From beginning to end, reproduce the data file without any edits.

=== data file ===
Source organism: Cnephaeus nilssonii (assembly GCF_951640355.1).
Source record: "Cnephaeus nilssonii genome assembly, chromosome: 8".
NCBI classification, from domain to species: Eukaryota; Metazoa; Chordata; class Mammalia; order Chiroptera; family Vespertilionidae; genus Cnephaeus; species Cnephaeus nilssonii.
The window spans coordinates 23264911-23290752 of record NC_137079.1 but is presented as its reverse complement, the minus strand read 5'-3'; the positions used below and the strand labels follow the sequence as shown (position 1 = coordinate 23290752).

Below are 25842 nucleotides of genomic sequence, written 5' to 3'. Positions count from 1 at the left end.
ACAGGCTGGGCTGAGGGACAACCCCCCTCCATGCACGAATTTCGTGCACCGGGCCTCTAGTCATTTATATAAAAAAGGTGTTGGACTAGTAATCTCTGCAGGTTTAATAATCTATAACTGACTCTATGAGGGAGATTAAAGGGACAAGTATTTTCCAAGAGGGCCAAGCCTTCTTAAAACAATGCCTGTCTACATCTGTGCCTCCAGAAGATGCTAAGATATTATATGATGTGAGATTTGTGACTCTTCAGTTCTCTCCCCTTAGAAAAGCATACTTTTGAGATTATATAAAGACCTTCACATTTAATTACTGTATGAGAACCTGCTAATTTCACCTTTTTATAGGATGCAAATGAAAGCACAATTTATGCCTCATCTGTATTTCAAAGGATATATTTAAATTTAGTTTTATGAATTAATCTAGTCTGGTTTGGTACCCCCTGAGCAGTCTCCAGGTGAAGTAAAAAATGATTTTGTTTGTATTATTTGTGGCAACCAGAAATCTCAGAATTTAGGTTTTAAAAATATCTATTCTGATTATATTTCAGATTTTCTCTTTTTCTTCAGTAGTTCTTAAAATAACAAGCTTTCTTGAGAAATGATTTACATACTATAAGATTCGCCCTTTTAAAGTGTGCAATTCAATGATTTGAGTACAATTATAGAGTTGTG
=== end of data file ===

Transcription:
Source organism: Cnephaeus nilssonii (assembly GCF_951640355.1).
Source record: "Cnephaeus nilssonii genome assembly, chromosome: 8".
NCBI classification, from domain to species: Eukaryota; Metazoa; Chordata; class Mammalia; order Chiroptera; family Vespertilionidae; genus Cnephaeus; species Cnephaeus nilssonii.
The window spans coordinates 23264911-23290752 of record NC_137079.1 but is presented as its reverse complement, the minus strand read 5'-3'; the positions used below and the strand labels follow the sequence as shown (position 1 = coordinate 23290752).

Below are 25842 nucleotides of genomic sequence, written 5' to 3'. Positions count from 1 at the left end.
ACAGGCTGGGCTGAGGGACAACCCCCCTCCATGCACGAATTTCGTGCACCGGGCCTCTAGTCATTTATATAAAAAAGGTGTTGGACTAGTAATCTCTGCAGGTTTAATAATCTATAACTGACTCTATGAGGGAGATTAAAGGGACAAGTATTTTCCAAGAGGGCCAAGCCTTCTTAAAACAATGCCTGTCTACATCTGTGCCTCCAGAAGATGCTAAGATATTATATGATGTGAGATTTGTGACTCTTCAGTTCTCTCCCCTTAGAAAAGCATACTTTTGAGATTATATAAAGACCTTCACATTTAATTACTGTATGAGAACCTGCTAATTTCACCTTTTTATAGGATGCAAATGAAAGCACAATTTATGCCTCATCTGTATTTCAAAGGATATATTTAAATTTAGTTTTATGAATTAATCTAGTCTGGTTTGGTACCCCCTGAGCAGTCTCCAGGTGAAGTAAAAAATGATTTTGTTTGTATTATTTGTGGCAACCAGAAATCTCAGAATTTAGGTTTTAAAAATATCTATTCTGATTATATTTCAGATTTTCTCTTTTTCTTCAGTAGTTCTTAAAATAACAAGCTTTCTTGAGAAATGATTTACATACTATAAGATTCGCCCTTTTAAAGTGTGCAATTCAATGATTTGAGTACAATTATAGAGTTGTG